Quirks & Quarks

Grizzly Tinder: Bears rubbing up against trees may be their dating calling card

Researchers always suspected bears rubbed trees to communicate, but didn't know what was being said. Now, a new study is the first to find a link between rubbing trees and mating success.

Researchers always suspected bears rubbed trees to communicate, but didn't know what was being said

In a new study, researchers found that bears who rubbed trees the most, would also have the most mates and the most offspring. (SVEN HOPPE/DPA/AFP via Getty Images)

Originally published on March 20, 2021.

Bears are known for enthusiastically scratching their backs on trees, but scientists haven't really known whether they're just scratching an itch, or if there's something more at play. Now a new study suggests there is a link between rubbing trees and reproductive success.

"We sort of assumed it was some form of communication. Bears are wide ranging, they are solitary, they have overlapping home ranges," Andrea Morehouse told Quirks & Quarks host Bob McDonald. "So it certainly seemed reasonable that they would use some form of olfactory or chemical signaling to communicate with other bears. But we didn't really have a lot of data to suggest exactly what was going on there."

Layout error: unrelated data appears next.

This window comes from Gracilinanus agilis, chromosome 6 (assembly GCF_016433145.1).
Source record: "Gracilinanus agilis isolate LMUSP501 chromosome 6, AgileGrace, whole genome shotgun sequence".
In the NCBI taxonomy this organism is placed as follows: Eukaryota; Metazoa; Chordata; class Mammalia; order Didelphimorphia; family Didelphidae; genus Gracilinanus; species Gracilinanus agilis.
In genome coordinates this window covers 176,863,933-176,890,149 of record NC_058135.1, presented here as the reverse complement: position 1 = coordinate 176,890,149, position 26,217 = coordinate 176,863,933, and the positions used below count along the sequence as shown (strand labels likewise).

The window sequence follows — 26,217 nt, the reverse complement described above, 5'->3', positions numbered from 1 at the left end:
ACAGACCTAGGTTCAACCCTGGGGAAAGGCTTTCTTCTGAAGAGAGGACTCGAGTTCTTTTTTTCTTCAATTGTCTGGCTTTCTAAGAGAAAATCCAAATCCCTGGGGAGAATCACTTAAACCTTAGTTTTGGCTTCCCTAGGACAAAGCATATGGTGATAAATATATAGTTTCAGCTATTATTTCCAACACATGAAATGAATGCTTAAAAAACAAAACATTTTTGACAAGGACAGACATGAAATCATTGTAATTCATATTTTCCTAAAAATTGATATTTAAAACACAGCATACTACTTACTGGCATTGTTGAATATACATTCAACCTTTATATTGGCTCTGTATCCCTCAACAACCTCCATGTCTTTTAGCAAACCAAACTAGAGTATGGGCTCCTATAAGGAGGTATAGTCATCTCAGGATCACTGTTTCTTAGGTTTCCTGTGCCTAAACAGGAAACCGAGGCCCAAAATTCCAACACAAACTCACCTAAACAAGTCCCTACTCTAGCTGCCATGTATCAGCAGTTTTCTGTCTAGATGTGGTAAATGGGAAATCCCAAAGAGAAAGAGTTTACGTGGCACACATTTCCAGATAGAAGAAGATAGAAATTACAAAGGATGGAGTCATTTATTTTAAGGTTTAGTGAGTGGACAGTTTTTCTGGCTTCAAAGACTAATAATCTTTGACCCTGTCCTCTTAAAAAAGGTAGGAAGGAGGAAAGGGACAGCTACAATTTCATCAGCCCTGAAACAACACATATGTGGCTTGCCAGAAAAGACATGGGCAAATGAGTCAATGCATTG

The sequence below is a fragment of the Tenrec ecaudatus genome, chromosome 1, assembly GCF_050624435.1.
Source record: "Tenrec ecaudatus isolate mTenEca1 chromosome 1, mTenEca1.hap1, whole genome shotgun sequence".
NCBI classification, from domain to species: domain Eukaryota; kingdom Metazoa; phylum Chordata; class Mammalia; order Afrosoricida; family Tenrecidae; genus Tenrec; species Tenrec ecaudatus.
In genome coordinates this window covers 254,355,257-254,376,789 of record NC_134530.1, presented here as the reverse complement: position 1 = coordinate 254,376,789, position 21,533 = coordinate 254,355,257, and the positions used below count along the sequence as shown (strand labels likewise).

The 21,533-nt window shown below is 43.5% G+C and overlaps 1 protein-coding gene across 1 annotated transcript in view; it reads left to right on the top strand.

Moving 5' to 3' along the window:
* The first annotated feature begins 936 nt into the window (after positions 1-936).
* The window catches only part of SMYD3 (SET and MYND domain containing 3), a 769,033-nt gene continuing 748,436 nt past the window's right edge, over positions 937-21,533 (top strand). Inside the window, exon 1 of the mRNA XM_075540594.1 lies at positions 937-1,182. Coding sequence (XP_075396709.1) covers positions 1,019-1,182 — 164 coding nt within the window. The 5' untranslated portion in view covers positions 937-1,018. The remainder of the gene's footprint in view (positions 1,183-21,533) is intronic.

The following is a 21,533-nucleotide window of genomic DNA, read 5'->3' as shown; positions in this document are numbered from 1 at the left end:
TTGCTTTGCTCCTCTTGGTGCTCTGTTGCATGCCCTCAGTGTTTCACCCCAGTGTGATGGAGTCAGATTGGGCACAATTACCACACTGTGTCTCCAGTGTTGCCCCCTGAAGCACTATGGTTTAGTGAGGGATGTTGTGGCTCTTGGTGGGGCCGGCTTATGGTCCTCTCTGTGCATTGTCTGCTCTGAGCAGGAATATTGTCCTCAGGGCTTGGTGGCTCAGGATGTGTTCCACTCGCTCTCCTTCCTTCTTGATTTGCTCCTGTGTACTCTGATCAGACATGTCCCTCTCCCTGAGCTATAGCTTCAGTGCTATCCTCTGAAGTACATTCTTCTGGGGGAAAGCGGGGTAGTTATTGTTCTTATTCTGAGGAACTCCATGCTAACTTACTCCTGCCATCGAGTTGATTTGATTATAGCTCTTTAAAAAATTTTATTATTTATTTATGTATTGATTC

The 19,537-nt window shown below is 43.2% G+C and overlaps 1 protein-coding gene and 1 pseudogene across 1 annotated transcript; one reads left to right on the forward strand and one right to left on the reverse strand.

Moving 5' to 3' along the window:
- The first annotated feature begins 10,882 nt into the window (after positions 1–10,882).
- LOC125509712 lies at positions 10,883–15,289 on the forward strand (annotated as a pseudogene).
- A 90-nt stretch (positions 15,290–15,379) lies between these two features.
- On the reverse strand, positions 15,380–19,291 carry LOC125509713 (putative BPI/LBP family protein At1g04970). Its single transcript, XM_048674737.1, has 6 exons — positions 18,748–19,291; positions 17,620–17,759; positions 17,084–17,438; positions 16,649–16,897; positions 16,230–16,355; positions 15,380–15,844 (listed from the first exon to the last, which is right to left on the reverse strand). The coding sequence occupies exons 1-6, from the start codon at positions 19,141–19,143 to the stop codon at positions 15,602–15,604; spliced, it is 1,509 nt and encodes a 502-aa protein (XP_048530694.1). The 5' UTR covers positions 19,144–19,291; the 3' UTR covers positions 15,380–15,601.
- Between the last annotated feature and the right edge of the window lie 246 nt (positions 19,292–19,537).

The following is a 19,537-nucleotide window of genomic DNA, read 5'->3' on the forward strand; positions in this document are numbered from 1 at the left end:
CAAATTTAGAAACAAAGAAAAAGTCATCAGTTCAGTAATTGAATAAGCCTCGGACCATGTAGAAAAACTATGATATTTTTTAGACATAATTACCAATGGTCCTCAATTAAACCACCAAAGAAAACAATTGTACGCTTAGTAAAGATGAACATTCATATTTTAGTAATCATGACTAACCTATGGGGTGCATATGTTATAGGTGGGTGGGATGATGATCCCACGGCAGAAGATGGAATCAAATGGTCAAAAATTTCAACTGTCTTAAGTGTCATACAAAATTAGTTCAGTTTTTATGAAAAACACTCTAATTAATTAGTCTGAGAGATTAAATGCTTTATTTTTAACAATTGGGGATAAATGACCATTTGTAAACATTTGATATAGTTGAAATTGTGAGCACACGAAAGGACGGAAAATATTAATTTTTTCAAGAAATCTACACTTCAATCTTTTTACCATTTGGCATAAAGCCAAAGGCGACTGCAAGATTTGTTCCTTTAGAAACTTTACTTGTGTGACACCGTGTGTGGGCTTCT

In these trail camera images, a grizzly bear can be seen rubbing its back vigorously on a tree. (Andrea Morehouse)

After using rub trees to study the genotypes of over 2000 bears across Alberta, BC, and Montana, Morehouse and her colleagues discovered that bears that rub trees more often, have more mates, and produce more offspring. 

"We suspect that that as they're rubbing, they're relaying information about their condition, how dominant they are, how competitive they are, there's probably some also some information about their genetic makeup. And all of that information might be important, particularly for for females as they're deciding who to mate with." 

Morehouse is an independent scientist with Winisk Research and Consulting. You can listen to her conversation with McDonald at the link above.


Produced and written by Amanda Buckiewicz

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